Life in the UK

But overall, so much was new to me – the language, the course, the city and people – but there was an excitement to it. I was the only Polish on the year, which may seem alienating, but for me it was a good chance to learn the language. Even though English students had a tendency to keep up together and not allowing anyone else in, there were plenty of international students that I could talk to when I wanted to. 

There was also so much excitement with a new place. People were always crossing streets at the red light, and I presumed that law enforcement was pretty lax. It was only after some time that a friend told me that there was no penalty for doing so. Another thing I hadn’t realised is that texting is the most popular mode of contact. Food, too, was unfamiliar. I couldn’t understand why everyone in England wanted to eat it mashed, like potatoes and mushy peas. (I did like jacket potatoes and vinegar on chips though.) I took the fact that all electrical appliances have fuses in my stride, which I found only a minor inconvenience, but I completely freaked out when my housemate told me that this is due to the high voltage, sufficient to kill a horse. What she didn’t warn me was that there are two types of light bulbs. Unaware, I bought a desk lamp in Tesco and tried to fit the wrong bulb to it. This made it short-circuit, and my brand new lamp caused the fuse to blow. 

Would I finally form a relationship? Did people know about my past? I wanted to be open but my nature didn’t allow it. Neighbours and passers-by could hear music blaring out from my bedroom – classic rock, like Jeff Beck, with his naked, precise, vibrato-less sound; and loads of eclectic, alternative stuff that formed some sort of kettledrum of cacophonous sounds.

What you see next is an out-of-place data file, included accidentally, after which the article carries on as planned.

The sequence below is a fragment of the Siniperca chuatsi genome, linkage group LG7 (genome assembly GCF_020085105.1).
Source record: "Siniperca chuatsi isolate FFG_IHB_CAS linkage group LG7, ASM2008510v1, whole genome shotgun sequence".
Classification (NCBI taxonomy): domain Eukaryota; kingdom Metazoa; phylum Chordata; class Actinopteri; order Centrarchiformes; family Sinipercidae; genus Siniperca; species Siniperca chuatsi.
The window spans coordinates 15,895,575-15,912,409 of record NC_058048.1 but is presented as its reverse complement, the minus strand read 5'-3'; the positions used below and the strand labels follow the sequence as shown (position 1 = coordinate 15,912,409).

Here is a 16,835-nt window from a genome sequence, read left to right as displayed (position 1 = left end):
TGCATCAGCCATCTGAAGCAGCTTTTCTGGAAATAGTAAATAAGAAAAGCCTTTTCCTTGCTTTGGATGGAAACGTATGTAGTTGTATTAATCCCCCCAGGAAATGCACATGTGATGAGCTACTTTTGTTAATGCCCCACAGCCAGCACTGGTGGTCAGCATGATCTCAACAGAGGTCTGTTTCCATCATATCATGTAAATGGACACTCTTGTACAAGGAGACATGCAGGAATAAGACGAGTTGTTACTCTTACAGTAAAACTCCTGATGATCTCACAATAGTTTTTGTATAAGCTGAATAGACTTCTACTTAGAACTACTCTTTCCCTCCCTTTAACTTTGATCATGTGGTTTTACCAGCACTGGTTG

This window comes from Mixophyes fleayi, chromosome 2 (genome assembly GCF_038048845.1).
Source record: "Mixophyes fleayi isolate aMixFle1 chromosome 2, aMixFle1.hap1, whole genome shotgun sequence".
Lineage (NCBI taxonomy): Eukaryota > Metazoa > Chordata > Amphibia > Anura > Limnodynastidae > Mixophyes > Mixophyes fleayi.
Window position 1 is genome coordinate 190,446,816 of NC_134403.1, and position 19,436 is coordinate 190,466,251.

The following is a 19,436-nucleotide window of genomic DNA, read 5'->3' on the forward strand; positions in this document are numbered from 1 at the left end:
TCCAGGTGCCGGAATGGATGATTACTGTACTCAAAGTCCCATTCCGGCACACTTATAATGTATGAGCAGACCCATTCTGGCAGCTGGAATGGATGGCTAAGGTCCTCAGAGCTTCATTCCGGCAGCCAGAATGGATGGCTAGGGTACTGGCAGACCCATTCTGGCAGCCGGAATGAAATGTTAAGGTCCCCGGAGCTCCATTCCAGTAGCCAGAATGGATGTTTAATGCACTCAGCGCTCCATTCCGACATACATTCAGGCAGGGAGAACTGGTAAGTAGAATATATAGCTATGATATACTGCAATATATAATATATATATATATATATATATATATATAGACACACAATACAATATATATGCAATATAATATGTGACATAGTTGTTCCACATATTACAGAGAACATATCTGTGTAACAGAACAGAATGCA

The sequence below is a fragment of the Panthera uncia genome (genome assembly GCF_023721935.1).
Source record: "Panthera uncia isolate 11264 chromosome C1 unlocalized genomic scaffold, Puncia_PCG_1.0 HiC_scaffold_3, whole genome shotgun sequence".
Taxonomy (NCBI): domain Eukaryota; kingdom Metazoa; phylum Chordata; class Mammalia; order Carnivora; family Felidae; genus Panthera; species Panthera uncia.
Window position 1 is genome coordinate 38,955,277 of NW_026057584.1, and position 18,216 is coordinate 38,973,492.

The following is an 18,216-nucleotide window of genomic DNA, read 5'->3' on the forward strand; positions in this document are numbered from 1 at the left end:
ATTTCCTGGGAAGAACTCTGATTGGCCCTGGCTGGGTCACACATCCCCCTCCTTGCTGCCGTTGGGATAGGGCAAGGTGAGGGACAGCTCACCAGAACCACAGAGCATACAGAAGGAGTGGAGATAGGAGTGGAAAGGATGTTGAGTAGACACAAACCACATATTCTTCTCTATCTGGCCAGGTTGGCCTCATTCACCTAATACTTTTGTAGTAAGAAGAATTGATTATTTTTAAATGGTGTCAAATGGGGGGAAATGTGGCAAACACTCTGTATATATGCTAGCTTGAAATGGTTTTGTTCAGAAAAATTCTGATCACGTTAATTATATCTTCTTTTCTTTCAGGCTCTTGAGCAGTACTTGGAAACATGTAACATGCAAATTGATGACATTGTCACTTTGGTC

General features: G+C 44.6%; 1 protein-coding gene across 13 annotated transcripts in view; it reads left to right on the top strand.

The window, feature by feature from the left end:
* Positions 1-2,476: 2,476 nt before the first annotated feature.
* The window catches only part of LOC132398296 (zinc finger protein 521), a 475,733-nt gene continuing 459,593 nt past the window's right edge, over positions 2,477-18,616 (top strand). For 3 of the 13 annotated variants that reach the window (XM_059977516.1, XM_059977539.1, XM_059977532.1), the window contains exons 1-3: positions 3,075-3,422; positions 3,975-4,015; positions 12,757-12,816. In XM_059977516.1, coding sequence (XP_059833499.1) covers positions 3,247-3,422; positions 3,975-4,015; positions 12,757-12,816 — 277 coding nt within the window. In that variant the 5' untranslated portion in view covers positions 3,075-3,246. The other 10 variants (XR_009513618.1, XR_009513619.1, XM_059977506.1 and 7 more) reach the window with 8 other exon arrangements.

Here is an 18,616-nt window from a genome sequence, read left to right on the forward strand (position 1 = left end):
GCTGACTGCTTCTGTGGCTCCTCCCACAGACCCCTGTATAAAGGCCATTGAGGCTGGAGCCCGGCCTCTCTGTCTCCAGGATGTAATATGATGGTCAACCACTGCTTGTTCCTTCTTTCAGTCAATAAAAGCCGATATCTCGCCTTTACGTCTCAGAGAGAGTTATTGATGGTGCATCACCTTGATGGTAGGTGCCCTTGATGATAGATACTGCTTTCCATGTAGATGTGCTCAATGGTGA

There were periods when I didn’t sleep. My body would speed up and my mind would click-clack like a plane on a runaway. That days, I opened myself for the other experiences, the solitary ones, which people go through alone, in the recesses of their houses, in their offices, whilst walking the streets of towns or the parks. Then I could read all night long and I read everything: manuals, cases, newspapers, magazines and novels. 

When reading current affairs, violence blared out on the pages; terrorists attacks; wars and truces; children and women abused. This brutality of the world encouraged me to turn to fiction and create my own imaginary world. There were times I could read a novel in few hours. The colours, the dialogues, everything was much more intensive and inclusive. The scenes and characters are invariably more vivid and vibrant. Enigmatic beautiful blondies entangled in life-threatening mysteries, facetious conversations and colourful descriptions. In life, I always felt like an outsider. Sometimes, I think I can only belong by reading books or watching movies. So I kept driving myself into more books, movies and texts, not necessary literary. And with every text, I learned more about life and myself. 

Of course, there were days when I wasn’t functioning, but I fought them off. I also knew that at school I had a status of a freak, but here everything was changing. My wits got sharper. I held court. I was a star in my seminars, had great results. I was particularly good in my essays, invariably getting a first for them. I provoked lots of interest, both positive and negative. It was like a dream where loose parts are joined together unbidden to create a perfect unit. I had almost all the necessary talents to become a good lawyer and do well: a desire to study, sophisticated taste, a flare for languages, an interest in current legal affairs